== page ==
North Carolina Supreme Court Justice Anita Earls could be ousted from her seat for judicial ethics violations, reported Slate. Did she fail to disclose gifts from a billionaire benefactor on whose cases she was ruling? No. Maybe she’d gone on luxury vacations across the globe paid for by some of the richest men in the country and neglected to mention them on disclosure forms? Nope. Perhaps one of these billionaires bought her mom a house? Not that either.
Her true crime: Earls, the only Black woman on North Carolina’s high court, spoke out about racial bias in her courtroom. Her alleged misconduct was speaking to the media about how few clerks of color the court employed and how her colleagues treated certain attorneys, including a Black woman, who argued before them. For that, a Republican-stacked judicial “ethics” commission has gone after her. Its targeting of Earls could fulfill the wishes of the gerrymandered Republican Legislature by removing a tireless advocate of racial equality.
Earls, who was elected with 1.8 million votes in 2018 and is a frequent dissenter to the right-wing majority’s decisions, was responding to a study of advocates who argued at the high court. This study found that 90 percent of the lawyers were white and nearly 70 percent were male. Asked for her response, Earls noted the lack of racial diversity among the court’s clerks and her colleagues’ disparate treatment of certain advocates at oral argument. She went out of her way to say she didn’t think that this was the result of conscious bias, but “we all have implicit biases.” Earls also criticized decisions by Chief Justice Paul Newby, a Republican, to end implicit bias training and disband commissions looking into racial justice issues.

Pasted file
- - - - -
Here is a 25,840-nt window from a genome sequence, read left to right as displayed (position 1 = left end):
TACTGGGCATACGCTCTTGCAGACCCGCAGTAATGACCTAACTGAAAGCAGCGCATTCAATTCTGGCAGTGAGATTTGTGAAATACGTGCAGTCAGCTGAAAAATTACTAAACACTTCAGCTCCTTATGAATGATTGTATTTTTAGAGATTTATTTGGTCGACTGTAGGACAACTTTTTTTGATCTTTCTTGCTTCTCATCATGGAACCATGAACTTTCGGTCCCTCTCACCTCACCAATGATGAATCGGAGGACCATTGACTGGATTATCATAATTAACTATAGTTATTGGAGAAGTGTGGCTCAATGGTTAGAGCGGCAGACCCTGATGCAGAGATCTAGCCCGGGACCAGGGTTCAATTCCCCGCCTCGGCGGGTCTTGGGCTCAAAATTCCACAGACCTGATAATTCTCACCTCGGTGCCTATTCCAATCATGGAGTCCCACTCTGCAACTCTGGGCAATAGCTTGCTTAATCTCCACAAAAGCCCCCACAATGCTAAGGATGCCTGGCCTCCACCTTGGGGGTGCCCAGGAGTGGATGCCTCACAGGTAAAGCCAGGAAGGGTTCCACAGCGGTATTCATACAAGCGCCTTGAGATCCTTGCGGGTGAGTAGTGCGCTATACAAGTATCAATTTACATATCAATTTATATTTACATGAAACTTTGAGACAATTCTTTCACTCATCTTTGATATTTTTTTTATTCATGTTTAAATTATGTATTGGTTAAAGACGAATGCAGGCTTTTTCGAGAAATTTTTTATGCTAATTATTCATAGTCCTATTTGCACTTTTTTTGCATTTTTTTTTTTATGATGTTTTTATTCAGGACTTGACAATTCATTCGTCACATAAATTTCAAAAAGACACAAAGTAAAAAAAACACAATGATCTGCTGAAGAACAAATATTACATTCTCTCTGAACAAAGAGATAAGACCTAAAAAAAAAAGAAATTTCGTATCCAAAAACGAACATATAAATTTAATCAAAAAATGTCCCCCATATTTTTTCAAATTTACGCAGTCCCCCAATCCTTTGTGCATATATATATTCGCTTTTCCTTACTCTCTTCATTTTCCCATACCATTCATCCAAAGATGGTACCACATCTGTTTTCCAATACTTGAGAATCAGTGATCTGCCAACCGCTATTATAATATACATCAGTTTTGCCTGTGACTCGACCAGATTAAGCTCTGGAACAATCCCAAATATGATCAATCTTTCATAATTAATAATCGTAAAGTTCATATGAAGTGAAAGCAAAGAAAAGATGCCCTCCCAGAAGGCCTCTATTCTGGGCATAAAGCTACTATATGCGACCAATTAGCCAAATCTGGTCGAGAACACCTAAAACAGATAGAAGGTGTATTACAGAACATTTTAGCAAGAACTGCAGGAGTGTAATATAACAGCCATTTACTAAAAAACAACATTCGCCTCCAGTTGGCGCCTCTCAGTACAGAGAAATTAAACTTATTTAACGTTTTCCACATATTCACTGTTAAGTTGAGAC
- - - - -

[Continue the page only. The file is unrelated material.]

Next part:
The Judicial Standards Commission, which has been reshaped by GOP judges in recent years, is now alleging that Earls’ concerns about bias in the courtroom may violate judicial ethics rules. The commission investigates complaints against judges, and its investigation could result in discipline for Earls or even her removal from office. If the commission finds a violation, the state Supreme Court would ultimately decide whether to accept its recommended sanction.
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